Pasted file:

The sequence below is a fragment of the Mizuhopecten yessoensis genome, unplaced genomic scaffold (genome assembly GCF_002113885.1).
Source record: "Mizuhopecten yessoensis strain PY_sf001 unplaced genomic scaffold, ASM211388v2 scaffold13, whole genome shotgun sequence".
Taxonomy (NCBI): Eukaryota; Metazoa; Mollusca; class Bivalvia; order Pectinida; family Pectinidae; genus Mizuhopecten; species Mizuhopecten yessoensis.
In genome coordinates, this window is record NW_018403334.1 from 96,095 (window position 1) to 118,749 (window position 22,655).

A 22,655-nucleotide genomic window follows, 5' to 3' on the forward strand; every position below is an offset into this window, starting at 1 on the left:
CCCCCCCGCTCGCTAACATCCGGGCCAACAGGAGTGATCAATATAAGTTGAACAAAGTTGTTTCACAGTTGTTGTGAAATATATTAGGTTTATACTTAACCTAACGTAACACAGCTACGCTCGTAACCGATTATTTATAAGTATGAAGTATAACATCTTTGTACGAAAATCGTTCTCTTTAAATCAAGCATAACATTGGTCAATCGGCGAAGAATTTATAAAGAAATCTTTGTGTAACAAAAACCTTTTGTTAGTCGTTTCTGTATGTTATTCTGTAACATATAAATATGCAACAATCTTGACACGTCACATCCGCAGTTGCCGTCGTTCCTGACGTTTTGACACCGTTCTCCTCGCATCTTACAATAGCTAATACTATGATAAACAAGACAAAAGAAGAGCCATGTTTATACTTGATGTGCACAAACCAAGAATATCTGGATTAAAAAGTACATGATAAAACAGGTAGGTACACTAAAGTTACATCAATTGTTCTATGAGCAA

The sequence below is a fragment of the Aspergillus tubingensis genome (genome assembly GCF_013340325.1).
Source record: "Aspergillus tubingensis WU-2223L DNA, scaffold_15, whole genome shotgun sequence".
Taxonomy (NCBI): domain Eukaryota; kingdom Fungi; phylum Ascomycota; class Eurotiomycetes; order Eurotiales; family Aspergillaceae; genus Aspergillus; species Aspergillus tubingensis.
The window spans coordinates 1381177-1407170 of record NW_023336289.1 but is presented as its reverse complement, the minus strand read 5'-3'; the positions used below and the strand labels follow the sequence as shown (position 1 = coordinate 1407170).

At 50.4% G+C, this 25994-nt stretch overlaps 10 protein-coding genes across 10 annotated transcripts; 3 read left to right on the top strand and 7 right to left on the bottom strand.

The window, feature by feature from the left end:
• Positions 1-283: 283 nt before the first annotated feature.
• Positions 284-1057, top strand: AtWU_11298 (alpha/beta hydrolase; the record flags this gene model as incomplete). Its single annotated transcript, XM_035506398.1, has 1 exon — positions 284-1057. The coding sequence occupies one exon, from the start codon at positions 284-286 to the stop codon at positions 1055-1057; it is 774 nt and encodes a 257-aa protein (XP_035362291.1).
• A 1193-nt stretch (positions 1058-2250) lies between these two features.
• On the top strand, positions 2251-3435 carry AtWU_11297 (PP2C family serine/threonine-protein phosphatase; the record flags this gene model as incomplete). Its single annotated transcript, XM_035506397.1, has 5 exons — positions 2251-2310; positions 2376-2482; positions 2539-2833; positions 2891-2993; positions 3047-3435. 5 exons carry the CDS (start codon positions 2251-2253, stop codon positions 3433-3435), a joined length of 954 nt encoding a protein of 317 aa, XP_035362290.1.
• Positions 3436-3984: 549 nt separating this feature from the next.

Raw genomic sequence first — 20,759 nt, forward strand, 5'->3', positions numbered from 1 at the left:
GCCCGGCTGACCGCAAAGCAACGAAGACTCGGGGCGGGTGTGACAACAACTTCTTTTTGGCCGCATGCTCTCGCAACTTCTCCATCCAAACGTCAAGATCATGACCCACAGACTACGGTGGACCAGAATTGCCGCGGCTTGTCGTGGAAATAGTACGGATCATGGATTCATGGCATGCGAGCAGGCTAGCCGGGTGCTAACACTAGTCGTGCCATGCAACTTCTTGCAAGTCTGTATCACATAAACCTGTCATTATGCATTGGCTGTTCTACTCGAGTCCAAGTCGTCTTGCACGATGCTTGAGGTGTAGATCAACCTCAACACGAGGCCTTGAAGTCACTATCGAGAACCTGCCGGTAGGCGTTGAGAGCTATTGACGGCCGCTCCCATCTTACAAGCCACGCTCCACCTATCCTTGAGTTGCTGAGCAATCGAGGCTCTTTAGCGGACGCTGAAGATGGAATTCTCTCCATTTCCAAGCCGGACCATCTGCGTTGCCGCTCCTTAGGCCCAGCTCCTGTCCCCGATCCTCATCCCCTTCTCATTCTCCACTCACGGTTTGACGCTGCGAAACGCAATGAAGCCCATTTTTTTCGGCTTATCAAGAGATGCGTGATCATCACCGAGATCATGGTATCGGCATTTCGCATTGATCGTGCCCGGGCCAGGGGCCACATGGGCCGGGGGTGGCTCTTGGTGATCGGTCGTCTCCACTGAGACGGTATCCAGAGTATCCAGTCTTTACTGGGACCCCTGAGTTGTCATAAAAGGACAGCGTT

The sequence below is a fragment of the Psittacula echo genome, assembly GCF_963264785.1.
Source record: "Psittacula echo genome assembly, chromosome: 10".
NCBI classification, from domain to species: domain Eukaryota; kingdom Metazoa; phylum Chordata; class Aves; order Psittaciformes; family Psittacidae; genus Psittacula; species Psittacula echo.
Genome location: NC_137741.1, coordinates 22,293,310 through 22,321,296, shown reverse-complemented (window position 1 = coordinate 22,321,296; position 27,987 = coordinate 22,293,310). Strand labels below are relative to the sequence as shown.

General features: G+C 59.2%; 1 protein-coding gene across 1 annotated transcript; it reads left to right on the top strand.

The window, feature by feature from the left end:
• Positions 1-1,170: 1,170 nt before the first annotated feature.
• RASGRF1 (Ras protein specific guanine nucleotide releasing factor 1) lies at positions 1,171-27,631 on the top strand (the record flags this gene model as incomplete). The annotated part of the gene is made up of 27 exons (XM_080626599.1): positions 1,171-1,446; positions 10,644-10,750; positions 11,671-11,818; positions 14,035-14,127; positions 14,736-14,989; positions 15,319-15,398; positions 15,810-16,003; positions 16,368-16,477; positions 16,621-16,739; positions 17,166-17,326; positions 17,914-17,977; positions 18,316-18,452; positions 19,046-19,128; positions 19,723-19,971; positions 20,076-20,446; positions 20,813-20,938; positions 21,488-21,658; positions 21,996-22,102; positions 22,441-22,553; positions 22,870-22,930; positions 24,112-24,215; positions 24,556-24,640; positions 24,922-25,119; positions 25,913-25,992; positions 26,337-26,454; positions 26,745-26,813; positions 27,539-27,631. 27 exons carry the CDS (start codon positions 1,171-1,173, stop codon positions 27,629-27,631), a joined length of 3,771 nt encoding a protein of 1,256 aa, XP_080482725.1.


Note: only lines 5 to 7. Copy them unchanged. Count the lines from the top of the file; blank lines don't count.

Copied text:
A 22,655-nucleotide genomic window follows, 5' to 3' on the forward strand; every position below is an offset into this window, starting at 1 on the left:
CCCCCCCGCTCGCTAACATCCGGGCCAACAGGAGTGATCAATATAAGTTGAACAAAGTTGTTTCACAGTTGTTGTGAAATATATTAGGTTTATACTTAACCTAACGTAACACAGCTACGCTCGTAACCGATTATTTATAAGTATGAAGTATAACATCTTTGTACGAAAATCGTTCTCTTTAAATCAAGCATAACATTGGTCAATCGGCGAAGAATTTATAAAGAAATCTTTGTGTAACAAAAACCTTTTGTTAGTCGTTTCTGTATGTTATTCTGTAACATATAAATATGCAACAATCTTGACACGTCACATCCGCAGTTGCCGTCGTTCCTGACGTTTTGACACCGTTCTCCTCGCATCTTACAATAGCTAATACTATGATAAACAAGACAAAAGAAGAGCCATGTTTATACTTGATGTGCACAAACCAAGAATATCTGGATTAAAAAGTACATGATAAAACAGGTAGGTACACTAAAGTTACATCAATTGTTCTATGAGCAA

The sequence below is a fragment of the Aspergillus tubingensis genome (genome assembly GCF_013340325.1).